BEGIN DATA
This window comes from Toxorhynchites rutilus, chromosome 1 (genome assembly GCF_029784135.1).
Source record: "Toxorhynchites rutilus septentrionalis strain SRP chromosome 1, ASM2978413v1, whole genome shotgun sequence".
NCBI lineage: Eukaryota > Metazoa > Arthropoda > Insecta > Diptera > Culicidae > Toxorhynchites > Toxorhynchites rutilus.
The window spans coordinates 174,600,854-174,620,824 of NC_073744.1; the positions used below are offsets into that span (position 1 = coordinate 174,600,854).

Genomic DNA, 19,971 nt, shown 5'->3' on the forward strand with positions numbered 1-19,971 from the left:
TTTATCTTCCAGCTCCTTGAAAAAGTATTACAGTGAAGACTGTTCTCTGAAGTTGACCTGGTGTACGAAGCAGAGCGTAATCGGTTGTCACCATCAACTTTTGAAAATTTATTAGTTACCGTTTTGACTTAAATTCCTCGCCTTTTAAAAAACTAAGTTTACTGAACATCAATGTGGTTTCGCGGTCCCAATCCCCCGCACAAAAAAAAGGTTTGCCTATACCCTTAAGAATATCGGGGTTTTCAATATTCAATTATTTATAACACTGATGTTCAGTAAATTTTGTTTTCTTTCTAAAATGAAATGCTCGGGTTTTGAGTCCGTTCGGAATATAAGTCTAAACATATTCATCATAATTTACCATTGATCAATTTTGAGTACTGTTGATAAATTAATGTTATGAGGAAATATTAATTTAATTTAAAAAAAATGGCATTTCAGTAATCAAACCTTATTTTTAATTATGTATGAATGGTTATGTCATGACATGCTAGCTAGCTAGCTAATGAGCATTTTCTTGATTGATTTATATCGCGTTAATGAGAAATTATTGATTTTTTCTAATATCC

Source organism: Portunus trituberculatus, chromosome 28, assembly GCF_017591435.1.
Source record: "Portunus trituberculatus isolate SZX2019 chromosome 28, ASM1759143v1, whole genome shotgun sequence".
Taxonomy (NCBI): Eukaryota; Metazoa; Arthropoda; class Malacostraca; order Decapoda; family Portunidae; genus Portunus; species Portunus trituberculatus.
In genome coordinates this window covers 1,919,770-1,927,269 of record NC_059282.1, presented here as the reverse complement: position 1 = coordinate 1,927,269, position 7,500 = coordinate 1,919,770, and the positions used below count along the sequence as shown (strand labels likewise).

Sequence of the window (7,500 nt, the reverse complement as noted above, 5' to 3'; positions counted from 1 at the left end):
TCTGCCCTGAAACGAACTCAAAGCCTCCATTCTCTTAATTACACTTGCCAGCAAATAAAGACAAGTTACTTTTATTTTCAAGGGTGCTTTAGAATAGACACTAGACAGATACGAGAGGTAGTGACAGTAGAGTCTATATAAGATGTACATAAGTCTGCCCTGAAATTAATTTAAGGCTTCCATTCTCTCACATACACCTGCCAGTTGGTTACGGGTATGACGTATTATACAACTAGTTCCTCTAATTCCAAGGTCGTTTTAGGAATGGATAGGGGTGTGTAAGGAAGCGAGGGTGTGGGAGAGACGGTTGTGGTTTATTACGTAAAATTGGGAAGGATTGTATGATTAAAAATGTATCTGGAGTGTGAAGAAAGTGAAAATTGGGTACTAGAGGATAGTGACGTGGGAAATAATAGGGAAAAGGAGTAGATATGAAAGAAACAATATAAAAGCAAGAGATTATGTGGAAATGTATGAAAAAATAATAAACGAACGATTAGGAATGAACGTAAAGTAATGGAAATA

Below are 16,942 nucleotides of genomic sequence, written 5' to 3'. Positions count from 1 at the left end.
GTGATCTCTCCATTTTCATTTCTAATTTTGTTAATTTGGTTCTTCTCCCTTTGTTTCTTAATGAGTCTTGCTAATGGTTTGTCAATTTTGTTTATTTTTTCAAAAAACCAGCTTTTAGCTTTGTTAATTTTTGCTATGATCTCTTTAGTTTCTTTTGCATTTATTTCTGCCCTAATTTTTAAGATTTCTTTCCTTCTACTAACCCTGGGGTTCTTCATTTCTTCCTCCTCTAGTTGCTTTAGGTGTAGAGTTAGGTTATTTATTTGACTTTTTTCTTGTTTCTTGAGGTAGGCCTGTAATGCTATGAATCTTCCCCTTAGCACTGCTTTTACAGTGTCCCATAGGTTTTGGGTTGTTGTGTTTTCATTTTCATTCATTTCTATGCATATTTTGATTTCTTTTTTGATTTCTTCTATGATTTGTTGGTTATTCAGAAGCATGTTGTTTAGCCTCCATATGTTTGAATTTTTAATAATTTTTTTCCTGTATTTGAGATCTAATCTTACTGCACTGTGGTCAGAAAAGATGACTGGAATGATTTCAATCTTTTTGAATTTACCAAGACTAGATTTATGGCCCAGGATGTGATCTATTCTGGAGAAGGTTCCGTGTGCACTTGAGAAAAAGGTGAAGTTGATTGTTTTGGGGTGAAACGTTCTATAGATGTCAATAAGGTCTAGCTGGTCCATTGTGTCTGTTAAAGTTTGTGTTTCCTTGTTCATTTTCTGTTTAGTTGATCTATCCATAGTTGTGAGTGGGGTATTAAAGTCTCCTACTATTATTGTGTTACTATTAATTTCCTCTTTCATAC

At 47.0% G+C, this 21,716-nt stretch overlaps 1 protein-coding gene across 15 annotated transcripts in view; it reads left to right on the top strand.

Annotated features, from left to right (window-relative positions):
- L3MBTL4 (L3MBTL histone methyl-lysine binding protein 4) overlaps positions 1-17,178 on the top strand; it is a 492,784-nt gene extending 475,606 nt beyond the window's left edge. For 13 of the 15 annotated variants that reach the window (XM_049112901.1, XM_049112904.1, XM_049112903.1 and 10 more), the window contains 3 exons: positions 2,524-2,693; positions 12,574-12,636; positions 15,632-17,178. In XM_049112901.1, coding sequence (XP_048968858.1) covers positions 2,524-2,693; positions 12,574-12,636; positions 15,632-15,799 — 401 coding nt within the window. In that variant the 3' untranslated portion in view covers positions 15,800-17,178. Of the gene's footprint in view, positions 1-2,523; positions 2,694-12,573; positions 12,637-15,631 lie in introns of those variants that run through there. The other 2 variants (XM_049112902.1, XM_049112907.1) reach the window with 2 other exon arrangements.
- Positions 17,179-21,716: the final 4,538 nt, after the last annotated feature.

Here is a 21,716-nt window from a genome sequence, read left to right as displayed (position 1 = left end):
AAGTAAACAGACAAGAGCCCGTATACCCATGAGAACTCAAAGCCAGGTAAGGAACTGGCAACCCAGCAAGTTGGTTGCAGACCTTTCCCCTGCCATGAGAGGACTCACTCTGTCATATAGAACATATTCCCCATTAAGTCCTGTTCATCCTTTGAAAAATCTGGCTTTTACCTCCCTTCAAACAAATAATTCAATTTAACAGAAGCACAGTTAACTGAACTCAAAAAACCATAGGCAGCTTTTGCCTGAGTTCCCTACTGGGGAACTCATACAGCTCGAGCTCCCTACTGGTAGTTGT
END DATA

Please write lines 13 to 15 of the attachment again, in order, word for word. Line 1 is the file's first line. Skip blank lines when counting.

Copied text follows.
Below are 16,942 nucleotides of genomic sequence, written 5' to 3'. Positions count from 1 at the left end.
GTGATCTCTCCATTTTCATTTCTAATTTTGTTAATTTGGTTCTTCTCCCTTTGTTTCTTAATGAGTCTTGCTAATGGTTTGTCAATTTTGTTTATTTTTTCAAAAAACCAGCTTTTAGCTTTGTTAATTTTTGCTATGATCTCTTTAGTTTCTTTTGCATTTATTTCTGCCCTAATTTTTAAGATTTCTTTCCTTCTACTAACCCTGGGGTTCTTCATTTCTTCCTCCTCTAGTTGCTTTAGGTGTAGAGTTAGGTTATTTATTTGACTTTTTTCTTGTTTCTTGAGGTAGGCCTGTAATGCTATGAATCTTCCCCTTAGCACTGCTTTTACAGTGTCCCATAGGTTTTGGGTTGTTGTGTTTTCATTTTCATTCATTTCTATGCATATTTTGATTTCTTTTTTGATTTCTTCTATGATTTGTTGGTTATTCAGAAGCATGTTGTTTAGCCTCCATATGTTTGAATTTTTAATAATTTTTTTCCTGTATTTGAGATCTAATCTTACTGCACTGTGGTCAGAAAAGATGACTGGAATGATTTCAATCTTTTTGAATTTACCAAGACTAGATTTATGGCCCAGGATGTGATCTATTCTGGAGAAGGTTCCGTGTGCACTTGAGAAAAAGGTGAAGTTGATTGTTTTGGGGTGAAACGTTCTATAGATGTCAATAAGGTCTAGCTGGTCCATTGTGTCTGTTAAAGTTTGTGTTTCCTTGTTCATTTTCTGTTTAGTTGATCTATCCATAGTTGTGAGTGGGGTATTAAAGTCTCCTACTATTATTGTGTTACTATTAATTTCCTCTTTCATAC

At 47.0% G+C, this 21,716-nt stretch overlaps 1 protein-coding gene across 15 annotated transcripts in view; it reads left to right on the top strand.